You look around at the room with about ten other young men and women. You can’t imagine shooting any of them. But then again, could you imagine any of them being stuck in those terrorists’ hands? Let alone yourself being stuck? Gosh, what would they do to him? And hey, who was abducted?

But no. You shake your head. You don’t really want to think about this. All you really want to dwell on is how you’re seeing Pitbull live next time you have a weekend off. Which is in two weeks right? You can barely remember.

Those few weeks fly by, and by now you’ve pushed aside any of the thoughts of the abducted Gilad Shalit. Because that happened in the South, near Hamas. You’re stationed in the North, near Hizbullah, and they would never dare to consider kidnapping Israelis, would they?

Anyways, you’re ranting about the Pitbull Concert to your comrade and, now, close friend, Eldad. Your commander comes over and asks who would be willing to drive the Humvee to the other outpost, a little further up North. Eldad volunteers and tells you he’ll talk to you later and hands you an extra cigarette he says you look like you need. And that’s the last time you see him. Alive that is.

Because Hizbullah did dare. And they kidnapped not one but two of your infantry. You just hadn’t been lucky enough to volunteer to ride in that Humvee. Eldad had to go.

And now you’re stuck at your outpost hearing rumors about war and invading Lebanon or Gaza. You’re only nineteen. But they have your friends. They have your brothers. Who knows what they could currently be doing to those brothers?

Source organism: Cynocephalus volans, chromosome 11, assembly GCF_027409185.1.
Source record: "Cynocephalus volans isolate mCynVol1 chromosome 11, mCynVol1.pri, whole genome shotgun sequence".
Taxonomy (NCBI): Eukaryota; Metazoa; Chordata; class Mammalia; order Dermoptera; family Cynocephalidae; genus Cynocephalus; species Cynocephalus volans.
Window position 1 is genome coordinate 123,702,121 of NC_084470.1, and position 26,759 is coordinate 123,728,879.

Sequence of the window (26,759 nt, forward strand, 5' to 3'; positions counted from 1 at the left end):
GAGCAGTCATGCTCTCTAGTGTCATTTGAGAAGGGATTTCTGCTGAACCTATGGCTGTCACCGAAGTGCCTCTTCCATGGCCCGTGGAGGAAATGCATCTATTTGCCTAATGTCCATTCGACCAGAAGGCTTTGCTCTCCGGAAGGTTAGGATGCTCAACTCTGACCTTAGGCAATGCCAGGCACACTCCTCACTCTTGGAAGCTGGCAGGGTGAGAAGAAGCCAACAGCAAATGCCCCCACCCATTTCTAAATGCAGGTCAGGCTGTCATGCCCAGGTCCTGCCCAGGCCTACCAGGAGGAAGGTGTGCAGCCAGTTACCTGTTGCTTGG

And that’s when you light Eldad’s cigarette, quickly extinguishing it since the smell seems to make you want to throw up. That, and the fact that it may be the last thing you ever get from Eldad. Since he might be dead.

And that’s when you run to the trees to actually throw up.

Go ahead two years. You have just completed your three-year army service and have served in two wars. You feel relief. You’re now free to travel the world, and explore all that you’ve tried to protect. You’re free to go home.

With a sigh, you know that Eldad isn’t. And neither is the other soldier, Ehud, captured with him. Israel doesn’t know where they are, or if they’re safe or anything. Hizbullah has been very uncooperative. But Hamas isn’t any better. Gilad Shalit also is undiscovered and his condition is unknown.

It’s a week later and your commanding officer calls you up, asking you if you’d like to attend a soldier’s funeral out of respect. You agree to go and ask whom it’s for? And he answers Eldad and Ehud. We got their bones this morning.

You don’t cry at this news. Because at least now you know for certain. There is no in-between. They’re dead.